Pictish Symbols at Aberlemno

Abstract Pictish Symbols at Aberlemno

This morning my Castles Tour ended when I dropped off the guests at Aberdeen Airport. I then proceeded to drive south (home) stopping en-route to visit and photograph the  7-9th  centuries AD (Pictish era) carved stones at Aberlemno in Angus, east of Scotland.

The Picts ( Picti or painted people) were the indigenous inhabitants of Scotland occupying the territory lying north of Forth-Clyde estuaries. These people apparently did not have a written language notwithstanding which they have left a huge cultural legacy in the form of expertly carved stone monuments which reflect verY favourably on their artistic skills. The carved stones feature a mix of battle scenes, religious scenes ( particularly King David and Daniel) and unique abstract symbols which we are unable to interpret today. These carvings may have been the medium for a combination of propaganda and religious messages to a largely illiterate society.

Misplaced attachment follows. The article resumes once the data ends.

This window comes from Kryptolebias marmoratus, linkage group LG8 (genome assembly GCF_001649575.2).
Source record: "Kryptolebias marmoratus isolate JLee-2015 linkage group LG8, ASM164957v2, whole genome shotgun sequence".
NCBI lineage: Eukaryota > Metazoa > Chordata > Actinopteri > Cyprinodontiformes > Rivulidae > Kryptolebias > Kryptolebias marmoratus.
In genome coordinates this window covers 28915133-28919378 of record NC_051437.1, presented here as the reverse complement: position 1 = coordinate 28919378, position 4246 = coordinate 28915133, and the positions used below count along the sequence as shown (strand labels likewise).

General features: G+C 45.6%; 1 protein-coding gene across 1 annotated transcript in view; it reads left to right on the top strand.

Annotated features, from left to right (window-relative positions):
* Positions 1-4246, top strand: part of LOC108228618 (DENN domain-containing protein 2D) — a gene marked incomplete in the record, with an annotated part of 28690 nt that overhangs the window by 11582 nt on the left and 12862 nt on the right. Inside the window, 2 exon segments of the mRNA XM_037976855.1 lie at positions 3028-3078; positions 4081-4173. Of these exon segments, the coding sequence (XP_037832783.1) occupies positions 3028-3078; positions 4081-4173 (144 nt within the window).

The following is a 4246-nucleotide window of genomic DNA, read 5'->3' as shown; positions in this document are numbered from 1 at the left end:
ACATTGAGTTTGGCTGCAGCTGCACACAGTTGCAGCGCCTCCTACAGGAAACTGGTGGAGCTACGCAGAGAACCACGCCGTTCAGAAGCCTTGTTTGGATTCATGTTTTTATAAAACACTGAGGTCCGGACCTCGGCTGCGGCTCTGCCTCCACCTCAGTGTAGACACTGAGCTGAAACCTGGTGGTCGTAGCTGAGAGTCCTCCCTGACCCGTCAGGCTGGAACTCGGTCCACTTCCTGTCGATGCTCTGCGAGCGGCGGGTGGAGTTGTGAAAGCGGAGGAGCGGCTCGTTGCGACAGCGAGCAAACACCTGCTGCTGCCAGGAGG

Hunting scene and abstract symbols on Pictish stone

Hunting scene and abstract symbols on Pictish stone at Aberlemno

Here is a video clip of the above stone, a tall cross-slab from the Pictish era featuring angels holding books on either side of the shaft. The back contains decoration including a hunting scene with trumpeters, crescent and  a V-rod and double disc and Z-rod symbols at top of shaft. Base of the shaft features a centaur and representation of David rending the jaws of a lion.

Carved Pictish Stone with symbols

Carved Pictish Stone with symbols at Aberlemno

This video clip expands on the detail shown at top of the post. The full carving represents a cross-slab from the 8th century AD and comprises, on one side,  a Celtic type cross with interlace flanked by entwined beasts whilst the other side represents a battle scene and two Pictish symbols. (The hole is relatively modern.)

A wide range of Pictish era carved stones have been found in a North-South band stretching along the east of Scotland and into the Orkneys and Shetland Islands. A fascinating aspect of Scotland’s long and complicated history.